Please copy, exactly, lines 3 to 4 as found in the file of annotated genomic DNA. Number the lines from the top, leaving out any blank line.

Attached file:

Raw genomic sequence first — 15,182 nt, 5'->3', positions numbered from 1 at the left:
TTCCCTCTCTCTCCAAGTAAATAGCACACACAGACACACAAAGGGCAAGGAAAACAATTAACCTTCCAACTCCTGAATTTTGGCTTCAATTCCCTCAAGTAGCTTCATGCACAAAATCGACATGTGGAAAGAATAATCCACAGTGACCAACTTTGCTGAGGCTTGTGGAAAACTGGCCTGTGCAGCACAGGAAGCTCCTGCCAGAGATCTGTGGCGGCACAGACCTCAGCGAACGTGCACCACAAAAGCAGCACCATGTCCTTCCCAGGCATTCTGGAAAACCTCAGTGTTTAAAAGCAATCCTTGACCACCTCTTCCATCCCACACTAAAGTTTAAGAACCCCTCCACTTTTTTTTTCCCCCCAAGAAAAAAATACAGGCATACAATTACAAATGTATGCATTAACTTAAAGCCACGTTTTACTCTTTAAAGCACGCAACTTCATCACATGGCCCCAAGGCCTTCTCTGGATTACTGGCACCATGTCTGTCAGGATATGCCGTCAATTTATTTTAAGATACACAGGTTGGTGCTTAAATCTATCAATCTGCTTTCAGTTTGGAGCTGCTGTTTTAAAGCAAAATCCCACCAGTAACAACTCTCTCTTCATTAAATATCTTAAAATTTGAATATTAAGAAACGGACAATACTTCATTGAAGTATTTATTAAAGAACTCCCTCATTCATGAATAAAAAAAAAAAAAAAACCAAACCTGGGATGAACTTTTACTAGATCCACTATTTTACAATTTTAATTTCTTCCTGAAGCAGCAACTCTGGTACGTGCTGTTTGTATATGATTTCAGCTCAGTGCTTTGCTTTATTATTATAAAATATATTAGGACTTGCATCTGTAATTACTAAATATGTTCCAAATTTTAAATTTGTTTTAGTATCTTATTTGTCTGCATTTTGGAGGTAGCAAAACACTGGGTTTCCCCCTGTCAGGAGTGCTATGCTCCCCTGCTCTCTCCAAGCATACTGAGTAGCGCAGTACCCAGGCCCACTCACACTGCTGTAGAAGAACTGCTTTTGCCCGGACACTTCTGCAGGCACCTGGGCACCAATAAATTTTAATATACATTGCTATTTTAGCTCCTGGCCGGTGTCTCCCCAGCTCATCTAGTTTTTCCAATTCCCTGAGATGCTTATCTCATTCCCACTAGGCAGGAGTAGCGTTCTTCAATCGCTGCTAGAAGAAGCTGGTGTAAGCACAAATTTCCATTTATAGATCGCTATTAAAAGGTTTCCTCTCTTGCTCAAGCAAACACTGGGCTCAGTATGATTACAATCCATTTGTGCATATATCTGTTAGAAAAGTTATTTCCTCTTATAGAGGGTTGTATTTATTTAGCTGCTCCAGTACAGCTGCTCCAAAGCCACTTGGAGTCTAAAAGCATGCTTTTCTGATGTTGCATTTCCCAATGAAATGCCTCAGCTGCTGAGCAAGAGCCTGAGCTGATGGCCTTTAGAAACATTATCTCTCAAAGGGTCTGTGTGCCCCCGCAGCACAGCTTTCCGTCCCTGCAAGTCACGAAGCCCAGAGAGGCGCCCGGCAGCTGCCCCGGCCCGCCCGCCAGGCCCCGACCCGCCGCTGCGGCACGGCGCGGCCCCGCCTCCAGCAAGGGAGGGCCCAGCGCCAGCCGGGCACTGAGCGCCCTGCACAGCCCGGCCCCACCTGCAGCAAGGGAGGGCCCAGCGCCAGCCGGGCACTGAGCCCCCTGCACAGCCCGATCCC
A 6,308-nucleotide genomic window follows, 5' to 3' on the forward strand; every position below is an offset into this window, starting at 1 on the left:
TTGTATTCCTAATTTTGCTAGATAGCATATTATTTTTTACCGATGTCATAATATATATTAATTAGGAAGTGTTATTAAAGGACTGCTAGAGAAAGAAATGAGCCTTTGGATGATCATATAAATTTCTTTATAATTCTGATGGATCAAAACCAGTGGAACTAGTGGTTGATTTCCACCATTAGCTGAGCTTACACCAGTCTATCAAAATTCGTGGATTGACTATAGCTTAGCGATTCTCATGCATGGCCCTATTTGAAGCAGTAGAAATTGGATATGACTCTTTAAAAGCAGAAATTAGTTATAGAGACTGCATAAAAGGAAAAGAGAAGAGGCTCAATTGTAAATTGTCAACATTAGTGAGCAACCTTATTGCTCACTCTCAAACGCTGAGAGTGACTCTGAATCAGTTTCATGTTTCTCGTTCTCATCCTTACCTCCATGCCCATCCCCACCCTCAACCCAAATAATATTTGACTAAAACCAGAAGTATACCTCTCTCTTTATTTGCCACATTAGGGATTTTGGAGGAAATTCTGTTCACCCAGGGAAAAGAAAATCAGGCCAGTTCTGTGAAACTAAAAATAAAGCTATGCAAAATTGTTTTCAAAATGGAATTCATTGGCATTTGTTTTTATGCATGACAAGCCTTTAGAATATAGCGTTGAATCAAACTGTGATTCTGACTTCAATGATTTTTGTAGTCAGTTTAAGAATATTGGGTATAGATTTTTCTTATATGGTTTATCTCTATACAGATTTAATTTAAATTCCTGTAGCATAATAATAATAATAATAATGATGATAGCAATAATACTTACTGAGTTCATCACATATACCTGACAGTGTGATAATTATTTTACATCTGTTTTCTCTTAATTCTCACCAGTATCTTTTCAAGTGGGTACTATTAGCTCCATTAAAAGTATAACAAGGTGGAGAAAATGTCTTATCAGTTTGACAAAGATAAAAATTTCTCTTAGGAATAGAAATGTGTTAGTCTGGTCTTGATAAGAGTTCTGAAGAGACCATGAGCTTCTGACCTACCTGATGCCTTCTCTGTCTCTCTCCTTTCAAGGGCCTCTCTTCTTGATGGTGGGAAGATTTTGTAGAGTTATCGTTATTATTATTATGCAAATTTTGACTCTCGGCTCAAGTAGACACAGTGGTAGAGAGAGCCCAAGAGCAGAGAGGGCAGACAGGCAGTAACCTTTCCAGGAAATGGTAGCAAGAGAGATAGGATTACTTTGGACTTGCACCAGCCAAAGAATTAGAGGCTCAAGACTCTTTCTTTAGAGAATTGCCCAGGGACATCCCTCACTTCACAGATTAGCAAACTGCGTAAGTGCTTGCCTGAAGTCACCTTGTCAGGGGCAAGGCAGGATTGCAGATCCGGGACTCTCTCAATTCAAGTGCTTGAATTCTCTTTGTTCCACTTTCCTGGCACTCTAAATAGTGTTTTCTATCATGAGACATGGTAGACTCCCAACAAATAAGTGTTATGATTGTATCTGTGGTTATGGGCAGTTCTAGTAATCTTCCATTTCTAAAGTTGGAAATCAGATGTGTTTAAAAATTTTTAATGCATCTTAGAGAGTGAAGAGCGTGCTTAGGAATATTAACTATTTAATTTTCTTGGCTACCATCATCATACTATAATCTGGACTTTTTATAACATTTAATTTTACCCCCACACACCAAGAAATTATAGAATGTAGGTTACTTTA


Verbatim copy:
A 6,308-nucleotide genomic window follows, 5' to 3' on the forward strand; every position below is an offset into this window, starting at 1 on the left:
TTGTATTCCTAATTTTGCTAGATAGCATATTATTTTTTACCGATGTCATAATATATATTAATTAGGAAGTGTTATTAAAGGACTGCTAGAGAAAGAAATGAGCCTTTGGATGATCATATAAATTTCTTTATAATTCTGATGGATCAAAACCAGTGGAACTAGTGGTTGATTTCCACCATTAGCTGAGCTTACACCAGTCTATCAAAATTCGTGGATTGACTATAGCTTAGCGATTCTCATGCATGGCCCTATTTGAAGCAGTAGAAATTGGATATGACTCTTTAAAAGCAGAAATTAGTTATAGAGACTGCATAAAAGGAAAAGAGAAGAGGCTCAATTGTAAATTGTCAACATTAGTGAGCAACCTTATTGCTCACTCTCAAACGCTGAGAGTGACTCTGAATCAGTTTCATGTTTCTCGTTCTCATCCTTACCTCCATGCCCATCCCCACCCTCAACCCAAATAATATTTGACTAAAACCAGAAGTATACCTCTCTCTTTATTTGCCACATTAGGGATTTTGGAGGAAATTCTGTTCACCCAGGGAAAAGAAAATCAGGCCAGTTCTGTGAAACTAAAAATAAAGCTATGCAAAATTGTTTTCAAAATGGAATTCATTGGCATTTGTTTTTATGCATGACAAGCCTTTAGAATATAGCGTTGAATCAAACTGTGATTCTGACTTCAATGATTTTTGTAGTCAGTTTAAGAATATTGGGTATAGATTTTTCTTATATGGTTTATCTCTATACAGATTTAATTTAAATTCCTGTAGCATAATAATAATAATAATAATGATGATAGCAATAATACTTACTGAGTTCATCACATATACCTGACAGTGTGATAATTATTTTACATCTGTTTTCTCTTAATTCTCACCAGTATCTTTTCAAGTGGGTACTATTAGCTCCATTAAAAGTATAACAAGGTGGAGAAAATGTCTTATCAGTTTGACAAAGATAAAAATTTCTCTTAGGAATAGAAATGTGTTAGTCTGGTCTTGATAAGAGTTCTGAAGAGACCATGAGCTTCTGACCTACCTGATGCCTTCTCTGTCTCTCTCCTTTCAAGGGCCTCTCTTCTTGATGGTGGGAAGATTTTGTAGAGTTATCGTTATTATTATTATGCAAATTTTGACTCTCGGCTCAAGTAGACACAGTGGTAGAGAGAGCCCAAGAGCAGAGAGGGCAGACAGGCAGTAACCTTTCCAGGAAATGGTAGCAAGAGAGATAGGATTACTTTGGACTTGCACCAGCCAAAGAATTAGAGGCTCAAGACTCTTTCTTTAGAGAATTGCCCAGGGACATCCCTCACTTCACAGATTAGCAAACTGCGTAAGTGCTTGCCTGAAGTCACCTTGTCAGGGGCAAGGCAGGATTGCAGATCCGGGACTCTCTCAATTCAAGTGCTTGAATTCTCTTTGTTCCACTTTCCTGGCACTCTAAATAGTGTTTTCTATCATGAGACATGGTAGACTCCCAACAAATAAGTGTTATGATTGTATCTGTGGTTATGGGCAGTTCTAGTAATCTTCCATTTCTAAAGTTGGAAATCAGATGTGTTTAAAAATTTTTAATGCATCTTAGAGAGTGAAGAGCGTGCTTAGGAATATTAACTATTTAATTTTCTTGGCTACCATCATCATACTATAATCTGGACTTTTTATAACATTTAATTTTACCCCCACACACCAAGAAATTATAGAATGTAGGTTACTTTA